A Federal court has ordered the Galveston Independent School District to pay almost $76,000 in attorney fees to a student whose family asserted the district denied their daughter special education services.
The March 11 decision from the U.S. District Court for the Southern District of Texas orders the district to pay $75,936.95 on top of the $70,839.05 the court told it to pay in March 2017, according to court records.
The original lawsuit asserted the school district denied special education services to the student in 2013.
After being enrolled in special education services in the district from 2004 to 2009, the girl was withdrawn for four years of home schooling, according to court records.
The original court 2015 decision ruled in favor of some points from the family’s case, a decision the school district then appealed, according to court records.
The court then ordered the school district to pay the initial $70,839.05 for attorney fees, a decision the school district appealed but lost in March 2018, the family’s attorney Dorene Philpot said.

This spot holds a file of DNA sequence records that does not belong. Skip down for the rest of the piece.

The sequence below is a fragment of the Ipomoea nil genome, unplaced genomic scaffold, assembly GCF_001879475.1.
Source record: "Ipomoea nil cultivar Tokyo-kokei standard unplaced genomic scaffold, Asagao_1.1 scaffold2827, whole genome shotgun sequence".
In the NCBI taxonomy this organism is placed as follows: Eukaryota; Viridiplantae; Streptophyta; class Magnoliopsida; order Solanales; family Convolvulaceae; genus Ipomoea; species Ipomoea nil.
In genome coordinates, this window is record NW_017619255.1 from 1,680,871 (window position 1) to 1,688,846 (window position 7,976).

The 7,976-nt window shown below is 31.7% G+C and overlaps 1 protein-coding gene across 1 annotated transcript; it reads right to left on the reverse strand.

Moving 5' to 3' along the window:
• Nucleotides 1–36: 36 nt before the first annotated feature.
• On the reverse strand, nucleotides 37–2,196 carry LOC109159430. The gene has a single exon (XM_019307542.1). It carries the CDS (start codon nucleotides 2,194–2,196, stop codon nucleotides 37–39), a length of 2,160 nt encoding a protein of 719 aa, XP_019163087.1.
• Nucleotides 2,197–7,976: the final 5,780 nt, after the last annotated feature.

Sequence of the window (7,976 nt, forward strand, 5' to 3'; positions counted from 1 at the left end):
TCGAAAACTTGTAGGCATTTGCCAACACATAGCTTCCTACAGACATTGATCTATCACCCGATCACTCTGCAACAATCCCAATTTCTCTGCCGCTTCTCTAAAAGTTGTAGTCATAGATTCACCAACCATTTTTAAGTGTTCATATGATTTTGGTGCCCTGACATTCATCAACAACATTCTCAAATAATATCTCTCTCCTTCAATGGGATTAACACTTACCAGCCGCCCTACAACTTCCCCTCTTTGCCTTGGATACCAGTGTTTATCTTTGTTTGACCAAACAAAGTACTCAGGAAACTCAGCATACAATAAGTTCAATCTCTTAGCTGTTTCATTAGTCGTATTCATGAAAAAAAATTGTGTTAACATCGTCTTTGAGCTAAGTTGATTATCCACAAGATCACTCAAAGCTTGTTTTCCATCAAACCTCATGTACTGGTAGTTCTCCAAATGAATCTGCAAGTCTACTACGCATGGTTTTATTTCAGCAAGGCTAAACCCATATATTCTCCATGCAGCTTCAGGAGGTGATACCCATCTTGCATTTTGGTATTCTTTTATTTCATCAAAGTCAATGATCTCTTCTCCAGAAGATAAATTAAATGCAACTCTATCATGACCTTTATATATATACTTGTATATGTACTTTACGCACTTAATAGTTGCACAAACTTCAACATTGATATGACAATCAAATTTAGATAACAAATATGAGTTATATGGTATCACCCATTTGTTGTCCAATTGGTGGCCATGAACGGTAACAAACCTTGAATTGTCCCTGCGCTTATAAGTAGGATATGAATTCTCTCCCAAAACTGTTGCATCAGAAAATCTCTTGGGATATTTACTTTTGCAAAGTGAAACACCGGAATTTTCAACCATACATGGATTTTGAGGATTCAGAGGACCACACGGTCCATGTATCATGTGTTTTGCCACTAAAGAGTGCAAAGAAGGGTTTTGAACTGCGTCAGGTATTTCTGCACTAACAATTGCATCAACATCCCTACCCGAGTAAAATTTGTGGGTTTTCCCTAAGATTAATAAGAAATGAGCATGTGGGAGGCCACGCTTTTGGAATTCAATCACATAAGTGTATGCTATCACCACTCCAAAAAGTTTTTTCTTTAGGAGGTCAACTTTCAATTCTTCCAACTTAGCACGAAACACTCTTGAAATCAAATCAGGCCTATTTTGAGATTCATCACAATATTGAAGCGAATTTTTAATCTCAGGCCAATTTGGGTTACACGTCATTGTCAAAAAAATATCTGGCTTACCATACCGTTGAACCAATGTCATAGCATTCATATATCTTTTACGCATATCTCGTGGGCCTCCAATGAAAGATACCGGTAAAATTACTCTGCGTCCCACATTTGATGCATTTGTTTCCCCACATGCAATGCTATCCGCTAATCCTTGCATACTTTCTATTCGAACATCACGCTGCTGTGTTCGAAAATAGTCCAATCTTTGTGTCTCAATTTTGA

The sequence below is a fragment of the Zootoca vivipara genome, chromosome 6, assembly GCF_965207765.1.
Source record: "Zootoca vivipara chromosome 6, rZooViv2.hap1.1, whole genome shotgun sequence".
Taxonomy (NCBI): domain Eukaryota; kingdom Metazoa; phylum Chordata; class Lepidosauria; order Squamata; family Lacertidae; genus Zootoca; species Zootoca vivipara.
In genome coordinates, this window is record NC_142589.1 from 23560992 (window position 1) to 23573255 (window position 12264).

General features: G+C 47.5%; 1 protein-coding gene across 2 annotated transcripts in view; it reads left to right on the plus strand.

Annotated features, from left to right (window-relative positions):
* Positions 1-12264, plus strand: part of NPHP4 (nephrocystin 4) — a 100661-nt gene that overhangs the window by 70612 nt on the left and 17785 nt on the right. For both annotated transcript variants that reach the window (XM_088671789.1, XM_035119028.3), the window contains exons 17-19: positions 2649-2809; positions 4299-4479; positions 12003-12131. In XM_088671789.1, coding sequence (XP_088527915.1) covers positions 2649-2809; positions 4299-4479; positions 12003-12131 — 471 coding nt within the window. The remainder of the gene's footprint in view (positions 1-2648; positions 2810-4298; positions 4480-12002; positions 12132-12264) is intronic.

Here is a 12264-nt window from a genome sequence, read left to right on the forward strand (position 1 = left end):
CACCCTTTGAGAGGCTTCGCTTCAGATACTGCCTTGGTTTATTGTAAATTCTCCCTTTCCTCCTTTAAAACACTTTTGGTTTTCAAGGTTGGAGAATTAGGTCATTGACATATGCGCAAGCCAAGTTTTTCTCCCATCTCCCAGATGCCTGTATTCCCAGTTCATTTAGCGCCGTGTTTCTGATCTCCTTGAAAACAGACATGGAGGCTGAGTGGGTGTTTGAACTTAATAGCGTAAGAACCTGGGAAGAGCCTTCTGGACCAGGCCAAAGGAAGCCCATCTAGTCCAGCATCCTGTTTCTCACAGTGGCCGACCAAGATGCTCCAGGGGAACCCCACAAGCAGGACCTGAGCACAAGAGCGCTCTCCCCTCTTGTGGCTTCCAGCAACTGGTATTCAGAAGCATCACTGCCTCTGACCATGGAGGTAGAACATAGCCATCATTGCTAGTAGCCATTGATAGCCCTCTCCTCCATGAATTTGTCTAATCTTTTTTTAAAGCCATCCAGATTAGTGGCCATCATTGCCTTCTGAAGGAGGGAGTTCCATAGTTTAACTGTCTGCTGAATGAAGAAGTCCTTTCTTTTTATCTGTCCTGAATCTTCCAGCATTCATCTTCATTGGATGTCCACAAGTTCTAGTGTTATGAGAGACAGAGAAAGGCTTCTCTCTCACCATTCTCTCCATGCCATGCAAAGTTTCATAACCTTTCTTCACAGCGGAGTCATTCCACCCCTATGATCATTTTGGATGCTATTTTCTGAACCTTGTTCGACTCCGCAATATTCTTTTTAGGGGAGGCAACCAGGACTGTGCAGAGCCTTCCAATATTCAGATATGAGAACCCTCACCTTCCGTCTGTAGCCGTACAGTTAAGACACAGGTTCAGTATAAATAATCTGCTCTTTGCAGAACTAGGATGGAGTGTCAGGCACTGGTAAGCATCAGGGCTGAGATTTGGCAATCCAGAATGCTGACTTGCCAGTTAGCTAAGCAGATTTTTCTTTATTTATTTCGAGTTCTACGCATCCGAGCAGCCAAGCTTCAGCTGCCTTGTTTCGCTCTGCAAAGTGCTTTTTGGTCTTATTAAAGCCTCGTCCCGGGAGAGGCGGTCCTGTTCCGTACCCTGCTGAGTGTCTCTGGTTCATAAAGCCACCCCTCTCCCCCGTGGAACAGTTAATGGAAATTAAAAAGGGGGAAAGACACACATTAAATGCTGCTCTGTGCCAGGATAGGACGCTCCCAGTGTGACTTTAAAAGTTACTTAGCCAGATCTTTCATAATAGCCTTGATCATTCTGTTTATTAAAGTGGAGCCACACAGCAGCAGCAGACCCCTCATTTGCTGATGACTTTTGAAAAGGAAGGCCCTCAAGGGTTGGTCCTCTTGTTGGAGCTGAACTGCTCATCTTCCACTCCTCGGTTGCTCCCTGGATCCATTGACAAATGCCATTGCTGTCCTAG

The additional $75,936.95 will pay for the family’s attorney fees during the appeal process, Philpot said.
The district shouldn’t have appealed the second time, Philpot said.
“They basically doubled their losses and the taxpayers get to pay for this bad decision-making,” Philpot said.
The fees were reduced in part from what the family originally asked for, but the ruling still wasn’t what the school district was hoping for, Superintendent of Schools Kelli Moulton said.
“There is opportunity to appeal,” Moulton said. “We have not made our decision yet.”
District officials told the family they couldn’t find records showing the student’s special education records and determined she had been dismissed from the program, according to court records.
The student was given an evaluation in 2015 and the district determined the student met special education criteria, according to court records.
The case is from several years ago and the school is dedicated to providing resources to all students, district board of trustees President Tony Brown said.
“More recently, our current board of trustees has worked with staff to provide additional resources for special education testing and instruction,” Brown said. “I do hope that we will use those resources effectively, to provide our children the education they need and deserve.”
The district’s insurance carrier is the Texas Association of School Boards, district officials said. The association will pay all fees passed down from the court, officials said.